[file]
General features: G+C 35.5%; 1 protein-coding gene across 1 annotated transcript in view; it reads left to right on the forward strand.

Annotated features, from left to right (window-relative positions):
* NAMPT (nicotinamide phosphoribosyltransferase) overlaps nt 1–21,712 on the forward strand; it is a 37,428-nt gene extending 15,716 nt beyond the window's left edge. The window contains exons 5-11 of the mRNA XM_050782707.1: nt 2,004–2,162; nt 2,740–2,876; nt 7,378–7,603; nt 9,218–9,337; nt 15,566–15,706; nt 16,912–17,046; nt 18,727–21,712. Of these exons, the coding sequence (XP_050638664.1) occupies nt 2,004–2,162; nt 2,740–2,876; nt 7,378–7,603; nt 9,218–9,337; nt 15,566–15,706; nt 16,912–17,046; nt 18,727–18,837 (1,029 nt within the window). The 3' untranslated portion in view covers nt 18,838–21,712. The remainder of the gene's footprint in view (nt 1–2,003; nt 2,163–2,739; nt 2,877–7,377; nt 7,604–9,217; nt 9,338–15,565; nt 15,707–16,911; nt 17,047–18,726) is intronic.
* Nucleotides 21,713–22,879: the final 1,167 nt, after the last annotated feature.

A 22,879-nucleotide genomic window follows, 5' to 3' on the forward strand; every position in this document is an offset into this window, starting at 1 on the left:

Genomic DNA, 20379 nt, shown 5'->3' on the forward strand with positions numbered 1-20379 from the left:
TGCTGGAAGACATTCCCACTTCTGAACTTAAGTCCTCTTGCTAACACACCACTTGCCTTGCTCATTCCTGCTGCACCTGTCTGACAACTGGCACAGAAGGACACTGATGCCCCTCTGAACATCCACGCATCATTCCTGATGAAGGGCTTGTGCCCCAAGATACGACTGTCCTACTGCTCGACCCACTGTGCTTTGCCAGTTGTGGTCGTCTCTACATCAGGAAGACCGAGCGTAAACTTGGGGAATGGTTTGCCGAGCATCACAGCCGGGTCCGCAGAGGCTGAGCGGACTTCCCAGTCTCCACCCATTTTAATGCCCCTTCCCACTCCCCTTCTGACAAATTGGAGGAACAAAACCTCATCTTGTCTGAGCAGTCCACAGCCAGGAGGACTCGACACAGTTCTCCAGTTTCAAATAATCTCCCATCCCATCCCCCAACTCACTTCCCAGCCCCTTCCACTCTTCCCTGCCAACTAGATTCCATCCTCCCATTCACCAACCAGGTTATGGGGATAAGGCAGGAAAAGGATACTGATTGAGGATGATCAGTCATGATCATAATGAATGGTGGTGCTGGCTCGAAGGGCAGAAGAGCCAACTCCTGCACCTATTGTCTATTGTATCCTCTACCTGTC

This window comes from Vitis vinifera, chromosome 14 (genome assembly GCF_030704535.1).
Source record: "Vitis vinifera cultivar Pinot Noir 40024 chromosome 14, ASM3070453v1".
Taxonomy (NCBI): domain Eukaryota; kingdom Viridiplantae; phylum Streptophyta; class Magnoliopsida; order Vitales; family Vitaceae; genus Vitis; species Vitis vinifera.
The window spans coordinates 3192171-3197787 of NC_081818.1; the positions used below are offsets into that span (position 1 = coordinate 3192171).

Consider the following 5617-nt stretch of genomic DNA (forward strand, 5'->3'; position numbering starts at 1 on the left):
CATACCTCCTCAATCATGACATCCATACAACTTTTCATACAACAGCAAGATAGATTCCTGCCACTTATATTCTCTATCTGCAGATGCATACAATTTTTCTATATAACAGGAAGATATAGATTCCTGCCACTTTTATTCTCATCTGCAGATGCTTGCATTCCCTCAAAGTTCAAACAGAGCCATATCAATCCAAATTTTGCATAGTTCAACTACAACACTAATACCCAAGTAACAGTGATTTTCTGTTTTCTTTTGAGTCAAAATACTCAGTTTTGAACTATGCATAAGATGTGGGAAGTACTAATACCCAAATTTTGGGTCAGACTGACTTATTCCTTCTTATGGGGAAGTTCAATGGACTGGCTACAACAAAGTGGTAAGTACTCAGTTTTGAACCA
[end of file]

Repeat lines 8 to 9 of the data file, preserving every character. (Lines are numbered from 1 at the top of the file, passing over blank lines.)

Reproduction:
This window comes from Vitis vinifera, chromosome 14 (genome assembly GCF_030704535.1).
Source record: "Vitis vinifera cultivar Pinot Noir 40024 chromosome 14, ASM3070453v1".